Palmer's common touch revolutionised golf


Arnold Palmer was the son of a greenkeeper who became one of the greatest talents the world of golf has ever seen.

News of Palmer's death at the age of 87 has left the sport in a state of mourning for one of its most respected, skilful and amiable players.

The tributes have flooded in their droves. Pioneer, icon, legend, take your pick of the superlatives that have deservedly been used to describe 'The King'.

Palmer's record speaks for itself. Seven major wins - including four Masters titles and two Open Championships, 62 PGA Tour trophies and over 90 tournament victories in total.

He formed one third of the legendary 'Big Three' alongside the great Jack Nicklaus and Gary Player that dominated golf during a golden era in the 1960s.

The memories of his achievements will live long in golfing folklore. His brilliance at the final day of the 1960 U.S. Open, where he overturned a seven-shot deficit by recording six birdies in the last seven holes, coined the 'Palmer Charge' term.

There was also the sight of his immense strength uprooting a bush during his victory at the 1961 Open at Royal Birkdale.

Palmer's losses were as notable as his wins. In 1962, he could only watch on as Nicklaus won the first of his record 18 majors at the U.S. Open in a play-off despite the hordes of 'Arnie's Army' doing their best to roar their star to glory - some claiming the harsh treatment aimed at Nicklaus actually acted as a detriment to Palmer.

In 1961, an unbelievable collapse at the Masters - where he played into a bunker at the final hole - saw him snatch defeat from the jaws of victory as Player adorned the Green Jacket for the first time.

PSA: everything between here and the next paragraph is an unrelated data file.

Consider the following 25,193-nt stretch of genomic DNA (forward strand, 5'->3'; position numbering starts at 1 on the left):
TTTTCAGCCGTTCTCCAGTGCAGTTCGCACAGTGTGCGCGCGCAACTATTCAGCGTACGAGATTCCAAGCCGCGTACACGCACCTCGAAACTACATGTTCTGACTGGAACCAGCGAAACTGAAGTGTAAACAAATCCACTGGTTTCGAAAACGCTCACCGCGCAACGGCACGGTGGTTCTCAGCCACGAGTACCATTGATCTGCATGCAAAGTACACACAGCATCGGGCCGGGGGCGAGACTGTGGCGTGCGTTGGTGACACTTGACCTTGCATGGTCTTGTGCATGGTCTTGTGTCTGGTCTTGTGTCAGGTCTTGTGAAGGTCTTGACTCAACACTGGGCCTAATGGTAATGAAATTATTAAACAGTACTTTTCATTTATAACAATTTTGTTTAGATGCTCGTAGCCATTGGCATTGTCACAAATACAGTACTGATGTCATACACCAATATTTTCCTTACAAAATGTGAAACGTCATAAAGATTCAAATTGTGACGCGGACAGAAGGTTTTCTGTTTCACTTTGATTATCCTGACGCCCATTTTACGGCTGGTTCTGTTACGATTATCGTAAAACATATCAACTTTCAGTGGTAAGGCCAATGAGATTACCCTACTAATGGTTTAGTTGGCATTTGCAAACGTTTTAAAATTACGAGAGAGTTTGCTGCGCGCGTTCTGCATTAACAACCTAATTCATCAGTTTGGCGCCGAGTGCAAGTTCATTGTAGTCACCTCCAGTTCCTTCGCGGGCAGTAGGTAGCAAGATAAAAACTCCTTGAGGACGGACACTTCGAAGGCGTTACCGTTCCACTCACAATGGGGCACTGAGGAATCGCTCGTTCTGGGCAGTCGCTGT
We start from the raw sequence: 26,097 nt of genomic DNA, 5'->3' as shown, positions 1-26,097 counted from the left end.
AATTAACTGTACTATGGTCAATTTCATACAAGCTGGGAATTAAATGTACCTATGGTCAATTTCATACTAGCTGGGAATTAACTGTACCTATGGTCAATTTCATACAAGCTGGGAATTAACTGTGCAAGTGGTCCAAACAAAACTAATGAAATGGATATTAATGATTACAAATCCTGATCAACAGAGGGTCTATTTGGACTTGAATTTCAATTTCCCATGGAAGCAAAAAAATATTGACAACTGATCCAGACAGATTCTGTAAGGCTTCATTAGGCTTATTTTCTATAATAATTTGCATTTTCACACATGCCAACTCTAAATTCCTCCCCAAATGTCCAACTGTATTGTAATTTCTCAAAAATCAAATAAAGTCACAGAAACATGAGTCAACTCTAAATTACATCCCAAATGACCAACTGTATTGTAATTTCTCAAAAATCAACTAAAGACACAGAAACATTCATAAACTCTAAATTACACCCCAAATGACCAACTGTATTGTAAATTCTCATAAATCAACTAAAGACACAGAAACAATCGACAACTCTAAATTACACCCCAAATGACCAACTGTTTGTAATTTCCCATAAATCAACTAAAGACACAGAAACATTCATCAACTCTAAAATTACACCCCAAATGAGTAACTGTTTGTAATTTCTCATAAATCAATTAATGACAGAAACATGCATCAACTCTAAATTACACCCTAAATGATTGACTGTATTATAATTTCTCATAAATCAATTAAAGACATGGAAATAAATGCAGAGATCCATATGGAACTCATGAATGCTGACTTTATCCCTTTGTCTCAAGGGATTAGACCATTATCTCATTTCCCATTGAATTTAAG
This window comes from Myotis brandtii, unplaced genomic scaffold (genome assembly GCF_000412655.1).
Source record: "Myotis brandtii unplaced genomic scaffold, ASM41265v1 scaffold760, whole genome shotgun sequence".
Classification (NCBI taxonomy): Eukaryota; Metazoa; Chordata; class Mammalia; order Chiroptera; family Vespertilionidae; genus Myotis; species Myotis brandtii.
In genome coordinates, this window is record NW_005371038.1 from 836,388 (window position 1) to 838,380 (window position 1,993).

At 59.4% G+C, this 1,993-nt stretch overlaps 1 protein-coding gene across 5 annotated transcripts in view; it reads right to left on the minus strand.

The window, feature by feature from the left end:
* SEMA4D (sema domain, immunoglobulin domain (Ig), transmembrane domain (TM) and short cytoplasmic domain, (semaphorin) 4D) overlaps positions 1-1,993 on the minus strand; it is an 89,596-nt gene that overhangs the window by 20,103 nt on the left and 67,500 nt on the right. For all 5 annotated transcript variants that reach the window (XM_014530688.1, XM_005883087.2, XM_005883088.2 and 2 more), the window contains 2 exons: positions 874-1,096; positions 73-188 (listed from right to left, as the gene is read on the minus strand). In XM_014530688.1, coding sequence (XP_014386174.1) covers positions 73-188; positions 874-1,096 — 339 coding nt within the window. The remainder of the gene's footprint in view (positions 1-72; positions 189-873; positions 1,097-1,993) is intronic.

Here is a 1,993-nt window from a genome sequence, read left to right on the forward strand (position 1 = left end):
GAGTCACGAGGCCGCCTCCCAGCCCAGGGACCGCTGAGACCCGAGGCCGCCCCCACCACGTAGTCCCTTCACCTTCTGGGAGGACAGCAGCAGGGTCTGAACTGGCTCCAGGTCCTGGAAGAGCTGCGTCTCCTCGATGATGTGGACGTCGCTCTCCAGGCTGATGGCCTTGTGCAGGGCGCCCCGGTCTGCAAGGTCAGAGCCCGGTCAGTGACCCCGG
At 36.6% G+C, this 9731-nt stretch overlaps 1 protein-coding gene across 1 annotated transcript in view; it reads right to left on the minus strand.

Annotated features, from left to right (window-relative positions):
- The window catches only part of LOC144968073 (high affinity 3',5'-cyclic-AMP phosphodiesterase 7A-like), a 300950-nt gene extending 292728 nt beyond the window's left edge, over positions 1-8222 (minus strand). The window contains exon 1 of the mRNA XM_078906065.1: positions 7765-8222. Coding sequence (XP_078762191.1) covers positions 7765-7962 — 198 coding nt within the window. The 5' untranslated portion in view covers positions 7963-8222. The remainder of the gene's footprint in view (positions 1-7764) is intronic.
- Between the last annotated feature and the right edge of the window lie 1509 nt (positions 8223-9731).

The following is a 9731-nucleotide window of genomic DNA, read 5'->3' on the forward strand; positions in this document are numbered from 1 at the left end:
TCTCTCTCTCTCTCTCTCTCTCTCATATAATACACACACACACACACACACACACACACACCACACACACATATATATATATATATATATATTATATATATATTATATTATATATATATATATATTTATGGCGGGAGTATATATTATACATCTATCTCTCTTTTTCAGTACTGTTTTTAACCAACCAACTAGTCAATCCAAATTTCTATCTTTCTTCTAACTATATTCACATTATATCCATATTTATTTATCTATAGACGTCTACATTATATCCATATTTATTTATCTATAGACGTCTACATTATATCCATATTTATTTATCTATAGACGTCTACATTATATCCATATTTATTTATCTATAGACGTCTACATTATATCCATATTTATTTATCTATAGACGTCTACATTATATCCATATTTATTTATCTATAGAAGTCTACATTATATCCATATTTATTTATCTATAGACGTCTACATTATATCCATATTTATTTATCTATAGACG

But Palmer accepted those setbacks with the unerring grace and humility that set him apart from the rest.

He will be fondly remembered not just for his outstanding achievements, nor his powerful, graceful, swashbuckling style of play that brought spectators in their droves to follow his every brilliant move.

Palmer revolutionised golf with his natural charisma, good looks and amiable personality.

Those traits were crucial in bringing golf to sport's mainstream during the evolution of the television era and helped pave the way for the global spectacle the game has become today.

Palmer embodied what it meant to be a true people's champion. There were no airs and graces as a result of his success on the course, and he was well known to enjoy a drink and a cigarette.

He was also daring in his approach to the game. In an age when many Americans shunned the arduous journey across the Atlantic to play The Open, Palmer embraced it.

It is no exaggeration to say that Palmer was pivotal in re-establishing the profile of golf's oldest major and helping expand the game's global appeal.

Palmer will rightly be celebrated for his lengthy list of accomplishments and his incredible talent on the course.

But, just as importantly, he will be remembered for the humility and warmth he showed off the fairways and greens.

His is a great loss to golf and the wider sporting world. Long live 'The King'.